Oregon Coast Nature News Roundup: Heatwave, Whales, Wild Bugs, Many Birds
(Oregon Coast) – So much is happening on the Oregon coast in the natural world right now it's absolutely mind-boggling. Lots of whales are being seen, dragonflies caused a huge stir recently, some beautiful birds are in abundance and there is some stellar weather happening – providing a respite from the nasty heat of the rest of the state. (Above: Depoe Bay)
The Oregon coast is getting a little of a heatwave as inland Oregon gets hit with a big one. The north and central Oregon coast beaches will be in the upper or mid 70's on Wednesday, but a bit cooler and a tad cloudier the rest of the week. However, only five miles inland from the Oregon coast and you'll run straight into the heavy temps of the mid 90's predicted for most of the rest of Oregon.
The forecast is relevant to Seaside, Manzanita, Lincoln City, Oceanside, Cannon Beach, Pacific City, Newport, Yachats and Depoe Bay, among others. Expect Tillamook and Astoria to be warmer, and the near-coast towns of Wheeler and Nehalem to be substantially hotter.
Another added benefit: lodging prices have started to lower and it is midweek, which will make a trip to the beach even more enticing. (Above: Cannon Beach).
Whale-watching is reportedly excellent in recent weeks, partially due to the warm, calm conditions.
This time of year is still prime viewing for brown pelicans, say Oregon wildlife officials. They show up along the Oregon coast in the early spring and usually leave in October or November.
Along the Oregon coast, you'll find they are superb fishers noted for their spectacular head-first dives to trap unsuspecting fish in their expandable pouches. Of the world’s pelican species, only the brown pelican feeds by this plunge-diving method, which makes them fun to watch. Good viewing spots will be bays like those at Waldport, Yachats, Seaside's estuary, Cannon Beach's Ecola Creek, Nehalem Bay near Manzanita and Netarts, between Oceanside and Pacific City.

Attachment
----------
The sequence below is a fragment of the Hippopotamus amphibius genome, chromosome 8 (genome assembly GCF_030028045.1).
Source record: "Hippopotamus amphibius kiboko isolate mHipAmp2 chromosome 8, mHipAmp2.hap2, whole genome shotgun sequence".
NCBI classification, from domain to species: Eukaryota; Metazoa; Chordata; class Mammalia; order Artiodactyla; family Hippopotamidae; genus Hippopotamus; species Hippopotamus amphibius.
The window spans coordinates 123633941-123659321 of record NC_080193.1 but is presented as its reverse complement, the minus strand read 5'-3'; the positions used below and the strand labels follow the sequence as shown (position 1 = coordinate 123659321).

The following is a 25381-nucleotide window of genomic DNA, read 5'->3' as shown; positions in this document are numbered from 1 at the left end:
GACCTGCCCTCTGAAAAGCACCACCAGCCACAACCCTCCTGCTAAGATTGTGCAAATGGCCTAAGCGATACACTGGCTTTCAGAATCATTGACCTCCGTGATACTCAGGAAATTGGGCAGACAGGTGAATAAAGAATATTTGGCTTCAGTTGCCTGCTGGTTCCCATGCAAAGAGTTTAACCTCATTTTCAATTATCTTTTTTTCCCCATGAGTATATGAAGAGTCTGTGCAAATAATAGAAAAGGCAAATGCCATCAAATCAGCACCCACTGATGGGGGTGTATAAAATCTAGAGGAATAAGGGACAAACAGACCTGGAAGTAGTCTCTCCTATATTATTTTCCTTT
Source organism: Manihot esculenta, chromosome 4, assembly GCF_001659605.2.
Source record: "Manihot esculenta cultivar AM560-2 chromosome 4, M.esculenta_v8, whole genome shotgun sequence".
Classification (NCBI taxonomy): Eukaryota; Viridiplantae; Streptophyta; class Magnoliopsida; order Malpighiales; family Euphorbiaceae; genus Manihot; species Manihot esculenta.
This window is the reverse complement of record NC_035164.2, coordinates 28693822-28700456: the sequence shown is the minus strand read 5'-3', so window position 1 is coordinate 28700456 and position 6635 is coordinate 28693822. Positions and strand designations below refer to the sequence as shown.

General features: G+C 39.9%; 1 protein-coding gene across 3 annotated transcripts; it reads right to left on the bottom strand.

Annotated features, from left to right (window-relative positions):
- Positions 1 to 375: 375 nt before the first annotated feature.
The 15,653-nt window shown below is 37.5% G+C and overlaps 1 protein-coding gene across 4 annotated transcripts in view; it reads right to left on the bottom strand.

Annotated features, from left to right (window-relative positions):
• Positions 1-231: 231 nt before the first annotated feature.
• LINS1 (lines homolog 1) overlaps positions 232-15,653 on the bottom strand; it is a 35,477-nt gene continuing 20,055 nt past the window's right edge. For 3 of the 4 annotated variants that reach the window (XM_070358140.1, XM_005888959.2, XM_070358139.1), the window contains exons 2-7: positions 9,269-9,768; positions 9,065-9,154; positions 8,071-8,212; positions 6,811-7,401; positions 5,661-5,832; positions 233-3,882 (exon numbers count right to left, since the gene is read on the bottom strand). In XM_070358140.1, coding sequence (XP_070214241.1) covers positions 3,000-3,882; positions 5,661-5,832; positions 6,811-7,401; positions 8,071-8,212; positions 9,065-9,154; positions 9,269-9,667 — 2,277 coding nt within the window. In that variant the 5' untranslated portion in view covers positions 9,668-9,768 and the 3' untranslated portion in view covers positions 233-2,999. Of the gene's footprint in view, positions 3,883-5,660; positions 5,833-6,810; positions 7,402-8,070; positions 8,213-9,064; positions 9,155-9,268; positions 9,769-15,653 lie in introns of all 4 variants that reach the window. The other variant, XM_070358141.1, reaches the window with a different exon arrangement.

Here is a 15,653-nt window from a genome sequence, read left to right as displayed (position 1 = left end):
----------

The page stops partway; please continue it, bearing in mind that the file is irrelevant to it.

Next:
Oregon coast estuaries are also host to two impressive birds this time of year: great egrets and great blue herons. Both herons and egrets are wading birds that prowl the shallows looking for fish, crustaceans and amphibians.
ODFW said great blue herons are the largest members of their family in North America with a wing span of more than six feet and standing as tall as 54 inches. Their grey, black and white plumage gives them a formal appearance, like they are wearing morning coats. More on these Oregon coast birds right now.
Last week, much of the Oregon coast was abuzz over huge numbers of dragonflies flitting through the region, an annual migration that seems unusually large this time around. You may still catch a glimpse.
Thousands were seen in Rockaway Beach recently. One report comes from Newport of somewhat sizable numbers. Another report called Yachats “dragonfly city,” and other officials are saying there are reports coming in from Seal Rock, Cannon Beach, Neskowin and more, including southwest Washington.
OSU Press spokesman Tom Booth said these migrations of the dragonfly known as Variegated Meadowhawk are spectacular.
“Timing and numbers vary year to year, but 2013 appears to be a major migration,” Booth said. “At the onset of fall cold fronts, the main species involved, the Variegated Meadowhawk, seems to funnel to the coast and head south. But beyond that, little is known about these fall migrants.” More on this story.
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